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What Are Trump, Biden Saying about US Foreign Policy?


What Are Trump, Biden Saying about US Foreign Policy?
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American President Donald Trump and former Vice President Joe Biden have sharply different ideas about United States foreign policy.

In 2016, Trump won the presidency calling for “America First” and then quickly withdrew the U.S. from several international agreements. Biden has said that as president he would welcome a return to international cooperation.

Here are some of the major areas the two U.S. presidential candidates have discussed during the campaign.

NATO

Trump has demanded that members of the North Atlantic Treaty Organization, or NATO, increase their defense spending. Before Trump took office, some NATO members were meeting the spending target set in 2014, but many were not.

Earlier this year, Trump criticized Germany for not spending enough on defense. He announced that the U.S. would withdraw 12,000 troops from Germany. The withdrawal, however, will take months of planning and years to execute.

During the presidential campaign, Biden called NATO “the single most consequential alliance in the history of the United States.” He warned it “will fall apart” if Trump wins re-election. The former vice president has said he wants to make good relations with international partnerships important.

China

Trump’s China policy has changed through his presidency. Trump hosted Chinese President Xi Jinping for a meeting in the first months of his administration. However, relations moved to a trade war with both placing tariffs on each other’s imported goods. Later, the two countries reached the first phase of a trade agreement with China’s promise to buy more American products.

As the coronavirus health crisis grew in 2020, Trump has strongly criticized China, where the virus started its worldwide spread. Trump also has moved to ban popular China-based computer applications TikTok and WeChat. The administration says they are a security threat.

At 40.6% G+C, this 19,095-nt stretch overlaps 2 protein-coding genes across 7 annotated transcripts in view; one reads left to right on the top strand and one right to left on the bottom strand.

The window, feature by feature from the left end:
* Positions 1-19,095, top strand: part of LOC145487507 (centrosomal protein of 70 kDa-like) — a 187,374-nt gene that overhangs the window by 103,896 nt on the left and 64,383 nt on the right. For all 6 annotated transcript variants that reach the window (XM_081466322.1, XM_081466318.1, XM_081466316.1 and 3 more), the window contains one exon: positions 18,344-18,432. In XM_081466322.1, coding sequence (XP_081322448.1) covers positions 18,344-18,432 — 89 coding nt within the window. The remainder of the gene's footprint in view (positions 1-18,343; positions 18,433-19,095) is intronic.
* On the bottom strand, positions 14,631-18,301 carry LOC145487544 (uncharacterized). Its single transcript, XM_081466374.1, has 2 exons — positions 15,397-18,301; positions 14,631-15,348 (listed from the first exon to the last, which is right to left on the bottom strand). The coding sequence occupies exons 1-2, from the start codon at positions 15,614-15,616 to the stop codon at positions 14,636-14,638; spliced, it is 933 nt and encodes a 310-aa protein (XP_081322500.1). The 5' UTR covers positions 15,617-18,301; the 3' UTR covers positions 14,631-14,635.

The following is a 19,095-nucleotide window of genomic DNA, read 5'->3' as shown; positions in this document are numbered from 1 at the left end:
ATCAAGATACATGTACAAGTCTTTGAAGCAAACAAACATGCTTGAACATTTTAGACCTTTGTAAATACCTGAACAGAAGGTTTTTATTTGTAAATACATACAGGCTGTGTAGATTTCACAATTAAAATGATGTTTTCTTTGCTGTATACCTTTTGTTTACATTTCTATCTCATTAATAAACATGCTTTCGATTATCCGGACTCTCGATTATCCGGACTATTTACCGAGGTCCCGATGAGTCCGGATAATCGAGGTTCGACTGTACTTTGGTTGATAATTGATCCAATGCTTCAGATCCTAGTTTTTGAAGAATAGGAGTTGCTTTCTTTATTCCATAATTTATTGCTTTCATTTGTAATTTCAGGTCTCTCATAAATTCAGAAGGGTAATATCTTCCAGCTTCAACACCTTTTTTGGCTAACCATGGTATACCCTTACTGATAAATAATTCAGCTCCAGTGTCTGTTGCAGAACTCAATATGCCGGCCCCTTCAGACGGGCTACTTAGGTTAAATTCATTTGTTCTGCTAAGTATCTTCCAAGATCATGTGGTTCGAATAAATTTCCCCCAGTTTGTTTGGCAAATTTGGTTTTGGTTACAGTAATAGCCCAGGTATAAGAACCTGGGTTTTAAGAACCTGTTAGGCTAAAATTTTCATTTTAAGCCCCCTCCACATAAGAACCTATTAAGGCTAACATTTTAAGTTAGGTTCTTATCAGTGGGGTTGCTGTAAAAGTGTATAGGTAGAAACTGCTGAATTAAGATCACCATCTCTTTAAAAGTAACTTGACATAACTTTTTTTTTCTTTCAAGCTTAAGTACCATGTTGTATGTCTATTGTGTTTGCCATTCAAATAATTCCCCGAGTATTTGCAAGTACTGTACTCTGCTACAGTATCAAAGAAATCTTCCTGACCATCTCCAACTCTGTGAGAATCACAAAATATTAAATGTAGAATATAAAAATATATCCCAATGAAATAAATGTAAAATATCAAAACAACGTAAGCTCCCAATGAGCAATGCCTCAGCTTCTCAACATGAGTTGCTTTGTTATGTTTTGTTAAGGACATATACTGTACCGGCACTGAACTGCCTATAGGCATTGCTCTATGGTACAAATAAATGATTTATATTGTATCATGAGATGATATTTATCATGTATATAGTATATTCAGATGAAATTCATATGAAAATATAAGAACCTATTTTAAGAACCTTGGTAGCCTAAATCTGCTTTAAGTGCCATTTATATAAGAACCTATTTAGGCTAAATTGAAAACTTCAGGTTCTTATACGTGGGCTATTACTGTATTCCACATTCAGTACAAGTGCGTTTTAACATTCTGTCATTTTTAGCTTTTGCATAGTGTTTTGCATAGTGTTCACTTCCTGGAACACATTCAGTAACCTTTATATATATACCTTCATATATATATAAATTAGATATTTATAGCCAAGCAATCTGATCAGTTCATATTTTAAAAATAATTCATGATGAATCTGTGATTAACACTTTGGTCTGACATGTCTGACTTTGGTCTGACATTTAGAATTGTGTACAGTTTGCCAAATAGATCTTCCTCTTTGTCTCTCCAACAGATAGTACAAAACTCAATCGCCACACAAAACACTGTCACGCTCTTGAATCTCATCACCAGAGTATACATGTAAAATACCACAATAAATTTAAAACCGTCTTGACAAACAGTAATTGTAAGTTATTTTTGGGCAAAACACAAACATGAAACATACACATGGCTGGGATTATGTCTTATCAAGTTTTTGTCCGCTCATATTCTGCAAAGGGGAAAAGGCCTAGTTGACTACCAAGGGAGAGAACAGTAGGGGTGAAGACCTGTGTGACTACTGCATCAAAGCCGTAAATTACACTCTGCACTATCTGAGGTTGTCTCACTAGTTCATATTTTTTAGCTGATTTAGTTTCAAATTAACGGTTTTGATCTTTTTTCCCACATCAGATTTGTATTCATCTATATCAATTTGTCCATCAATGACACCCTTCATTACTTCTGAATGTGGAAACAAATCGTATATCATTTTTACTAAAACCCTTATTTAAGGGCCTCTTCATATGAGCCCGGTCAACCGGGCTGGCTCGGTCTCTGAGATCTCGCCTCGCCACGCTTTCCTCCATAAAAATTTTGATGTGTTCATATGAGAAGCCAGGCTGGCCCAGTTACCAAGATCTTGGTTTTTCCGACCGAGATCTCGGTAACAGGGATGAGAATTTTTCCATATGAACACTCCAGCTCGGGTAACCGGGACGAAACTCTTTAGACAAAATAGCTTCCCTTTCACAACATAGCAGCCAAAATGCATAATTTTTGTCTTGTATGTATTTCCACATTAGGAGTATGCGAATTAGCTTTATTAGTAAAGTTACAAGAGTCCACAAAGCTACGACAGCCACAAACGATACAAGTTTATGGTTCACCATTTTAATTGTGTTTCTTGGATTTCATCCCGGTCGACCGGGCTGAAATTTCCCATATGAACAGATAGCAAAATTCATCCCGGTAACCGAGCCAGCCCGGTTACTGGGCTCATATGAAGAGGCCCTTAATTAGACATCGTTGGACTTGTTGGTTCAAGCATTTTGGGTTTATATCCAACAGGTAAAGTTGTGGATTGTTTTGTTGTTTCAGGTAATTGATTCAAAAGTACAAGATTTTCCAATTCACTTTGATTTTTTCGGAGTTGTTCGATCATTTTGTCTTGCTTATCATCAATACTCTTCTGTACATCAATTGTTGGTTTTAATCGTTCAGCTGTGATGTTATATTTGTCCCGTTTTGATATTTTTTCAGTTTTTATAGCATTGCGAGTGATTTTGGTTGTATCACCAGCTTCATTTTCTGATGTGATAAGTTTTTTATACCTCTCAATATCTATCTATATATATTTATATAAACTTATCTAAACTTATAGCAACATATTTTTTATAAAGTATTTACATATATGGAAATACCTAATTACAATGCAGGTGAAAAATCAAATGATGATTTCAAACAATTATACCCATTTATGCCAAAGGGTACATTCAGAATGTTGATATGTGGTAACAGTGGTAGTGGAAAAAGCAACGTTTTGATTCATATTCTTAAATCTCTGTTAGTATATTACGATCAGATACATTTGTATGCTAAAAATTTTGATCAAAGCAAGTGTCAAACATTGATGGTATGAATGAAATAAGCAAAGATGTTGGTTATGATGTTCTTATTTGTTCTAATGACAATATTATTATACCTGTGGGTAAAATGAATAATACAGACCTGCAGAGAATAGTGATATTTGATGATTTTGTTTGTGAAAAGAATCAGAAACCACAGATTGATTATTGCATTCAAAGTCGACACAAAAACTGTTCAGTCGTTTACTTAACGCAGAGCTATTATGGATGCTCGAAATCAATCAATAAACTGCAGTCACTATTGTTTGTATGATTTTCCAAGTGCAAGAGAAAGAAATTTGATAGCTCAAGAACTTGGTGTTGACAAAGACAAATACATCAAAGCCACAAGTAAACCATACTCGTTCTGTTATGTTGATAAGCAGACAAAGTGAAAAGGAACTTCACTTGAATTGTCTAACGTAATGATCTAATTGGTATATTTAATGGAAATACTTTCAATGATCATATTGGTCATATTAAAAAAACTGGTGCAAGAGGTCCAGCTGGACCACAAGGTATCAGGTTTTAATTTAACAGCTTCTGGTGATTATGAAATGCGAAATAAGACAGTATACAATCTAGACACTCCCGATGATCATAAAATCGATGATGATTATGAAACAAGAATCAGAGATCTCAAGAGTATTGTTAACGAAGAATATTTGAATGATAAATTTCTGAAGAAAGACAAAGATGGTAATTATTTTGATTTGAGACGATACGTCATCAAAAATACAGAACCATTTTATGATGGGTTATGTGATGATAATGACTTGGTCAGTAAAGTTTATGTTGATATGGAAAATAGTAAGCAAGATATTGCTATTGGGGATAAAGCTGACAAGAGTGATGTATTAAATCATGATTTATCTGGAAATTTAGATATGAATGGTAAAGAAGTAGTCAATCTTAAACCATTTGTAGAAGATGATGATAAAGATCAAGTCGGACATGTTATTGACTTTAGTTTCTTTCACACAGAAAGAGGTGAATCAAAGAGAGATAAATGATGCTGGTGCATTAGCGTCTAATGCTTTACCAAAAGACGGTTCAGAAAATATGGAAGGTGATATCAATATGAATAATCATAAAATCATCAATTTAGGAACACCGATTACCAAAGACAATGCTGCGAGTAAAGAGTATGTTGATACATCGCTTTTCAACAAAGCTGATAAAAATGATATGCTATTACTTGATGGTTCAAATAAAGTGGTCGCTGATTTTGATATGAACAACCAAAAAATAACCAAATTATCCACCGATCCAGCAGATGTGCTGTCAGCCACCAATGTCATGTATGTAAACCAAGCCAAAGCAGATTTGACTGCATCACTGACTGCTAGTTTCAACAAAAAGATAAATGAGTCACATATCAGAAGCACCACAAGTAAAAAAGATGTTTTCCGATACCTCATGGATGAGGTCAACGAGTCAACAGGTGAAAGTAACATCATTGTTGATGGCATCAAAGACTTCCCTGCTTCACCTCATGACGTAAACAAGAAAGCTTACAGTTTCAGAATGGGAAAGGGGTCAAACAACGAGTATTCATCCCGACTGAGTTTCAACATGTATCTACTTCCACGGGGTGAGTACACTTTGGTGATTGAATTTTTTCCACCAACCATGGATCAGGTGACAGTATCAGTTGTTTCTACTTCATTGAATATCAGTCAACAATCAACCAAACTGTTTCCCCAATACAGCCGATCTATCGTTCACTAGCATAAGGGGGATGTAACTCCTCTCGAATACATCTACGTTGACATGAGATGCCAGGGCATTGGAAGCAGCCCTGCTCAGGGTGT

Biden has called for more attention on human rights issues in China and the situation in Hong Kong. He also has supported keeping pressure on China for its trade methods.

Biden’s campaign claimed that the Trump administration “lost that trade war” against China. Biden’s running mate, Kamala Harris said, “Farmers have experienced bankruptcy, because of it. We are in a manufacturing recession, because of it.” But Vice President Mike Pence said, “Trump has stood up to China and will continue to stand strong.”

Russia

Biden has said he would question Russian President Vladimir Putin about Russia’s interference in U.S. elections and other activities. Some of the activities, Biden said, include reported Russian money in exchange for killing American troops and efforts to weaken the NATO alliance.

“I don't understand why this president is unwilling to take on Putin…,” Biden said.

Trump has dismissed U.S. intelligence’s judgement that Russia interfered in the 2016 presidential election. He pointed to U.S. sanctions on Russia as evidence of his administration’s strength.

“There has been nobody tougher on Russia than Donald Trump,” the president said.

Iran

Biden was vice president when the U.S. joined five other world powers to sign the 2015 agreement that limited Iran’s nuclear program in exchange for easing sanctions.

Trump withdrew from the agreement, calling it “the worst deal ever negotiated.” He placed new sanctions on Iran that have hurt the country’s economy. Iran has continued its push to develop its nuclear program.

Biden says he would seek to rejoin the deal.

Israel

Both candidates support a two-state solution in peace efforts between Israel and the Palestinians.